- Do not use bluish or bright light in the evening
- Bright bluish light suppresses melatonin
- Melatonin is sleep-inducing
- Avoid computers and smartphones 1 to 2 hours before sleep time
- Set screen color scheme (only for evenings!) reddish dark.
Apple introduced its own color schemes for its smartphones in 2016 for this reason, which give a more reddish light in the evening, and Windows 10 has enabled this since October 2017.
This can be set up on any computer and TV.
- There are so-called computer glasses that filter out the bluish light components. These help to avoid the suppression of melatonin formation by blue light components during evening screen work, watching TV or reading.
- Working light during the day bright, white, bluish
- Blue-enriched white light during the day at work improves alertness, performance and sleep quality by suppressing melatonin.
- Relevant seems to be the change of bluish bright light during the day to reddish darker light in the evening.
- In one study, people who were implanted with lenses that filtered out bluish light, i.e., who constantly received the same level of blue light components, were found to have no improvement but also no worsening of sleep.
- At least 30 minutes of bright daylight outdoors every day
- According to the basic principle that the alternation of bright blue light in the morning/midday and less bright reddish light in the evening stimulates sleep-promoting melatonin production, a daily walk around midday in bright light should be helpful - especially in the darker winter months. The light brightness outdoors is dimensions greater than in brightly lit indoor spaces, even in overcast weather.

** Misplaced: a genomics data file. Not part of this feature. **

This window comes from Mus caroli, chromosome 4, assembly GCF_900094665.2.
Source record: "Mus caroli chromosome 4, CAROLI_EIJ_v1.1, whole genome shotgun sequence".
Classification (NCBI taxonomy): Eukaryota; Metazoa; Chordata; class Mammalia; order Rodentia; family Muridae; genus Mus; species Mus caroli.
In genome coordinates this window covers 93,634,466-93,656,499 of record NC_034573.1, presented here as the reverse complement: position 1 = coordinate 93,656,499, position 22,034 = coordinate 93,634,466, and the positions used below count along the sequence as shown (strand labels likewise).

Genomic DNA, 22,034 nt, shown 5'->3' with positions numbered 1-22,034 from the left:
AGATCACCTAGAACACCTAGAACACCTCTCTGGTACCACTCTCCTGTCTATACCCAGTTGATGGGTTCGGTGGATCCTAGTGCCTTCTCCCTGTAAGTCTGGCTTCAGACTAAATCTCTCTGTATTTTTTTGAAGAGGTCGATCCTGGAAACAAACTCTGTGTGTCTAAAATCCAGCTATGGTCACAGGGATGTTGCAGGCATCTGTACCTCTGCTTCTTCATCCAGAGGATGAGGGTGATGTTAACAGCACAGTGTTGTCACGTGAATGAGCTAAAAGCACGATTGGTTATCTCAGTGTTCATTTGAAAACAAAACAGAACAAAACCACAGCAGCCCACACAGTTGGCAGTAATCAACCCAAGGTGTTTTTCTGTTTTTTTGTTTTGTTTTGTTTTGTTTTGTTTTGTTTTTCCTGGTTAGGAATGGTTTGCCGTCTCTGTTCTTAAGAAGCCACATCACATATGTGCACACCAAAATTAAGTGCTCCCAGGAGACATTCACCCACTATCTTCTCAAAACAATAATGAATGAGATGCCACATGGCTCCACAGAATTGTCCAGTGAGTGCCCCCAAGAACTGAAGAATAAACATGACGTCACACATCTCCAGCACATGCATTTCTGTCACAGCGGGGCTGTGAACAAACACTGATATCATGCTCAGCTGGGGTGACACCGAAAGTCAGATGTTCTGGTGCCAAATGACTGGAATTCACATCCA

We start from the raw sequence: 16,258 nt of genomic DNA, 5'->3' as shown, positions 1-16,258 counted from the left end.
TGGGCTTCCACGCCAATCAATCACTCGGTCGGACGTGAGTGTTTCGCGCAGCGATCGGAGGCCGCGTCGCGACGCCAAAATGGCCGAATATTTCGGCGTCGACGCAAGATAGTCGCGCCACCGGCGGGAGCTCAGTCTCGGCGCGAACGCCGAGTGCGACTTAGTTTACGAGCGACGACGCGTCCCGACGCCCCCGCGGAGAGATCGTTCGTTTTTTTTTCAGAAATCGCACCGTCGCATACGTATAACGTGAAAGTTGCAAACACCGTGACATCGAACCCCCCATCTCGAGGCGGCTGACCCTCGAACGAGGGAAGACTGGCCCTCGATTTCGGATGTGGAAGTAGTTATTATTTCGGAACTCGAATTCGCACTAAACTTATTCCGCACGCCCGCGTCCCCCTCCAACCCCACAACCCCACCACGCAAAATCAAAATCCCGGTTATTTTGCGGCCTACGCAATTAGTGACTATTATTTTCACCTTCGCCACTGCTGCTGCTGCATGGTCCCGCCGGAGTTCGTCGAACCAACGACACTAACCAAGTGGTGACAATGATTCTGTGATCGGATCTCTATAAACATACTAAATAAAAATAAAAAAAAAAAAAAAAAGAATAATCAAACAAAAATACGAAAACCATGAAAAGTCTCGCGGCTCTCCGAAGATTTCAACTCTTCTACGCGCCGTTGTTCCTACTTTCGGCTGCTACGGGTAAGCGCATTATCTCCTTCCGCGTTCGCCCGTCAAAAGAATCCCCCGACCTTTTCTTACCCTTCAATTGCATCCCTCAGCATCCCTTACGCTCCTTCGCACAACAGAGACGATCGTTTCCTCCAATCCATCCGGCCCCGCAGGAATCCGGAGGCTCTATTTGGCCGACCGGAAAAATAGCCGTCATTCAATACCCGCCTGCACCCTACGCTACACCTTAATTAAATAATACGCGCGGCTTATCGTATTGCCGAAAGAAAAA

- In addition, bright daylight (preferably direct sunlight around midday) helps vitamin D3 production. Vitamin D3 is only formed above a threshold value of 18 mj/cm² light exposure. Even the most transparent types of glass reduce the light energy below this value, so that indoors, even on the sunniest days, the threshold value of light energy at which D-3 vitamin production begins is not reached. In Germany, sufficient D-3 production is achieved outdoors during midday in June within about 15 minutes, and in September within about 30 minutes. In December, even with clear skies, this is not even achieved if one were to spend the entire day outdoors - precisely because solar radiation does not exceed the required threshold. While a maximum melatonin suppression during the day (correlating with subjective alertness) already reaches its maximum at a light level of 1000 lux and at 100 lux still 50% of the maximum, the optimum of the circadian rhythm influence by bluish light during the day is only reached at 9100 lux, whereby the 50% value is also already reached from 100 lux. Melatonin suppression or circadian effectiveness is not suppressed indoors in contrast to D3 formation, but it is halved. This should therefore be compensated by bright bluish working light.